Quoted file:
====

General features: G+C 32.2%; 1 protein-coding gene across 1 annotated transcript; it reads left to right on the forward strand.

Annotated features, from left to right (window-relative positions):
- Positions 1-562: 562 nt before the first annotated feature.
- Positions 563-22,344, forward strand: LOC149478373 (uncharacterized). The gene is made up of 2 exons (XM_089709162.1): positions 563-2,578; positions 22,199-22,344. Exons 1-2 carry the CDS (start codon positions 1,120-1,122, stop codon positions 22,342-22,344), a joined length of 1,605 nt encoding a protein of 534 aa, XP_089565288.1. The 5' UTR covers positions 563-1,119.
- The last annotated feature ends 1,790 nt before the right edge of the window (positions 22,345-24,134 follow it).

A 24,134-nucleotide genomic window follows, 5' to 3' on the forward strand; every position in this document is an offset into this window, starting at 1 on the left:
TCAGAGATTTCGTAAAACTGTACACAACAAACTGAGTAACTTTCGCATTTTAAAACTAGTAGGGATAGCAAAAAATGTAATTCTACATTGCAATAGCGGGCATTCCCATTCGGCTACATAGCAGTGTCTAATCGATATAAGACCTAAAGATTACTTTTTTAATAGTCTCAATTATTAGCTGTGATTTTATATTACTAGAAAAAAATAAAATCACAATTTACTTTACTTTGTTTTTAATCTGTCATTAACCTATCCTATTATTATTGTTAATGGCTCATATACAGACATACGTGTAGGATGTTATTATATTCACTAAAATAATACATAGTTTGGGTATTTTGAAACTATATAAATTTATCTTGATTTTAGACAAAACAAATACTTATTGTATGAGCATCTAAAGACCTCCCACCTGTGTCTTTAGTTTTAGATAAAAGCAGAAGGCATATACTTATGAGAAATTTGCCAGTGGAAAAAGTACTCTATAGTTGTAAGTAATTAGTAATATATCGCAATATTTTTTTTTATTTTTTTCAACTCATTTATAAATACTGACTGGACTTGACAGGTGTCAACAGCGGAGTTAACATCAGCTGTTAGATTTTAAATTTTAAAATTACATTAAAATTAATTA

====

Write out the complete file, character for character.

General features: G+C 32.2%; 1 protein-coding gene across 1 annotated transcript; it reads left to right on the forward strand.

Annotated features, from left to right (window-relative positions):
- Positions 1-562: 562 nt before the first annotated feature.
- Positions 563-22,344, forward strand: LOC149478373 (uncharacterized). The gene is made up of 2 exons (XM_089709162.1): positions 563-2,578; positions 22,199-22,344. Exons 1-2 carry the CDS (start codon positions 1,120-1,122, stop codon positions 22,342-22,344), a joined length of 1,605 nt encoding a protein of 534 aa, XP_089565288.1. The 5' UTR covers positions 563-1,119.
- The last annotated feature ends 1,790 nt before the right edge of the window (positions 22,345-24,134 follow it).

A 24,134-nucleotide genomic window follows, 5' to 3' on the forward strand; every position in this document is an offset into this window, starting at 1 on the left:
TCAGAGATTTCGTAAAACTGTACACAACAAACTGAGTAACTTTCGCATTTTAAAACTAGTAGGGATAGCAAAAAATGTAATTCTACATTGCAATAGCGGGCATTCCCATTCGGCTACATAGCAGTGTCTAATCGATATAAGACCTAAAGATTACTTTTTTAATAGTCTCAATTATTAGCTGTGATTTTATATTACTAGAAAAAAATAAAATCACAATTTACTTTACTTTGTTTTTAATCTGTCATTAACCTATCCTATTATTATTGTTAATGGCTCATATACAGACATACGTGTAGGATGTTATTATATTCACTAAAATAATACATAGTTTGGGTATTTTGAAACTATATAAATTTATCTTGATTTTAGACAAAACAAATACTTATTGTATGAGCATCTAAAGACCTCCCACCTGTGTCTTTAGTTTTAGATAAAAGCAGAAGGCATATACTTATGAGAAATTTGCCAGTGGAAAAAGTACTCTATAGTTGTAAGTAATTAGTAATATATCGCAATATTTTTTTTTATTTTTTTCAACTCATTTATAAATACTGACTGGACTTGACAGGTGTCAACAGCGGAGTTAACATCAGCTGTTAGATTTTAAATTTTAAAATTACATTAAAATTAATTA